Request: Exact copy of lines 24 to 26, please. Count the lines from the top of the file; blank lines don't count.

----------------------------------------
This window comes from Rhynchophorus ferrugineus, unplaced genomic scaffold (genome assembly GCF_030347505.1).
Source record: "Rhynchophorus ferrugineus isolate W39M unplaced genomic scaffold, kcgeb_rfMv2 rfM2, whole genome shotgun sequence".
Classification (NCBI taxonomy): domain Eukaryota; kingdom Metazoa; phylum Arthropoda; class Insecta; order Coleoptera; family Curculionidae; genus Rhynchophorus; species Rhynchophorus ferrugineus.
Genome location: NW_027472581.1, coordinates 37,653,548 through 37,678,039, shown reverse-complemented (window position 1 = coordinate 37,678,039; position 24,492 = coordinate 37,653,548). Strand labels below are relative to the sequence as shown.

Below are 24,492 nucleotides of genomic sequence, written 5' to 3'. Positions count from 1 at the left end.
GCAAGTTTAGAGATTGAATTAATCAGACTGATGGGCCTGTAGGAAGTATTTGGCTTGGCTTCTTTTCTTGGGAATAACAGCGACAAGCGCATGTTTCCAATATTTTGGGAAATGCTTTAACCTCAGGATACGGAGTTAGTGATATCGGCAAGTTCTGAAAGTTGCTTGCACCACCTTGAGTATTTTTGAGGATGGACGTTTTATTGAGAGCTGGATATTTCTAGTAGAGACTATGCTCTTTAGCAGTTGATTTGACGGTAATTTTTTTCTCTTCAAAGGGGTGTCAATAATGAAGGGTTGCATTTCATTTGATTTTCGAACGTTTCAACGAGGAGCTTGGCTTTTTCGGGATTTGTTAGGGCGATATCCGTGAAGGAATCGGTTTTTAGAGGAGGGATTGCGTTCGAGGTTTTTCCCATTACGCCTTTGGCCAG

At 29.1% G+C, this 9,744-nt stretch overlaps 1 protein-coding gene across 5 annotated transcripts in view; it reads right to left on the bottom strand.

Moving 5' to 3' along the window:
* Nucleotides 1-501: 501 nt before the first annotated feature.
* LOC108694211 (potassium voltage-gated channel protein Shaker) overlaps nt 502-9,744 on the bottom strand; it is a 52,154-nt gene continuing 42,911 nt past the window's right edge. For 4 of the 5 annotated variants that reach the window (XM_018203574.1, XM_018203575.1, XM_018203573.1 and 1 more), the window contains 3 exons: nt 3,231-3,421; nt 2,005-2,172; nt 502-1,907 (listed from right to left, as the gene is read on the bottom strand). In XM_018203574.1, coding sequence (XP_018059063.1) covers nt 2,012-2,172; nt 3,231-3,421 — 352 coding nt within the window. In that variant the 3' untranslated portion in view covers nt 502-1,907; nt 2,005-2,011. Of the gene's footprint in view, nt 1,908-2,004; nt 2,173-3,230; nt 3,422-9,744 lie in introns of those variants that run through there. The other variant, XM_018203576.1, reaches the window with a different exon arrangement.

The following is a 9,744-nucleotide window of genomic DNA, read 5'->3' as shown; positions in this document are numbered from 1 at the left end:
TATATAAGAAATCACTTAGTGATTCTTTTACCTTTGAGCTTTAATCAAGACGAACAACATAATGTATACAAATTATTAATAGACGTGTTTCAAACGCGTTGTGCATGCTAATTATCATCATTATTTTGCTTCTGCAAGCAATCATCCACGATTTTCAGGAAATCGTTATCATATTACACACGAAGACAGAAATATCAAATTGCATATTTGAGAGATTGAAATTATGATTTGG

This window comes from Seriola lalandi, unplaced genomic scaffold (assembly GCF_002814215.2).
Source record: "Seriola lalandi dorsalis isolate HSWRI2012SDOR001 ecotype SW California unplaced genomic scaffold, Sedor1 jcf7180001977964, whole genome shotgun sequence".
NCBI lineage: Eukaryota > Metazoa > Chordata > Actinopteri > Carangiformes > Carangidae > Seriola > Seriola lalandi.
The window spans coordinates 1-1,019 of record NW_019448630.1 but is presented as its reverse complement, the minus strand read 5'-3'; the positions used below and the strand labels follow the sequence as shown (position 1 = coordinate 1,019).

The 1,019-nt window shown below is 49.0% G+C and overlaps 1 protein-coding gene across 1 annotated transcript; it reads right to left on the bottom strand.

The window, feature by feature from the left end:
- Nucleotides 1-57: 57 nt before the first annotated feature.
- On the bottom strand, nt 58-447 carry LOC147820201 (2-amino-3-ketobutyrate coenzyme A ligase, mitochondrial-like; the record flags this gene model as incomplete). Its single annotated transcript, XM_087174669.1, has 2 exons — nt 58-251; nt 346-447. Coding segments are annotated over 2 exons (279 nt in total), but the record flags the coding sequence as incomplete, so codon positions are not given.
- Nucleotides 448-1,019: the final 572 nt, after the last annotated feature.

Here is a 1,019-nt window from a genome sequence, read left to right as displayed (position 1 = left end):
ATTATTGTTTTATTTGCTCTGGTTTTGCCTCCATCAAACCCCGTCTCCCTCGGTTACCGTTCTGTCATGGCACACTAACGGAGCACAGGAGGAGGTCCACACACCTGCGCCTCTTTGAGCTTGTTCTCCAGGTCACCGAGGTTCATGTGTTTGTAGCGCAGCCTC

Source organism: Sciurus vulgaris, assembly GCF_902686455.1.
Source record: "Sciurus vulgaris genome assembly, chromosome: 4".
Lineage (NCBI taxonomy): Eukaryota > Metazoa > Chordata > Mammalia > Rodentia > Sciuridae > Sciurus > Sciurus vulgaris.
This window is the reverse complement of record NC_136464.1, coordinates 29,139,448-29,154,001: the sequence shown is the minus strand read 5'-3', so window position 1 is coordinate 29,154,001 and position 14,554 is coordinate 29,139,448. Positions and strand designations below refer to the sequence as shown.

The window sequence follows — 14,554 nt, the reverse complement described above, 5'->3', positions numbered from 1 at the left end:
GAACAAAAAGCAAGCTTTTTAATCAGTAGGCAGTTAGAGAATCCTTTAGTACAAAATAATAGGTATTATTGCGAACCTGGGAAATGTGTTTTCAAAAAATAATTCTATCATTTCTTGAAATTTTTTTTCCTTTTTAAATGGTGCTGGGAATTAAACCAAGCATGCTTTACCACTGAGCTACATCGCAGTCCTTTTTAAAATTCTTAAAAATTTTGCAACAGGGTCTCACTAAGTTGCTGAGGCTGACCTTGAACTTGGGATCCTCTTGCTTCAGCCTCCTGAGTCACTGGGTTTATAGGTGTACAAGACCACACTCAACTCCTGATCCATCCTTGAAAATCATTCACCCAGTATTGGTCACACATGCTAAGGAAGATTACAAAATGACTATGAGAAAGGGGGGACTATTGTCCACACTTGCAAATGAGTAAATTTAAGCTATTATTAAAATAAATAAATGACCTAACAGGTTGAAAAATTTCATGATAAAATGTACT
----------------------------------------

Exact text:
Source organism: Sciurus vulgaris, assembly GCF_902686455.1.
Source record: "Sciurus vulgaris genome assembly, chromosome: 4".
Lineage (NCBI taxonomy): Eukaryota > Metazoa > Chordata > Mammalia > Rodentia > Sciuridae > Sciurus > Sciurus vulgaris.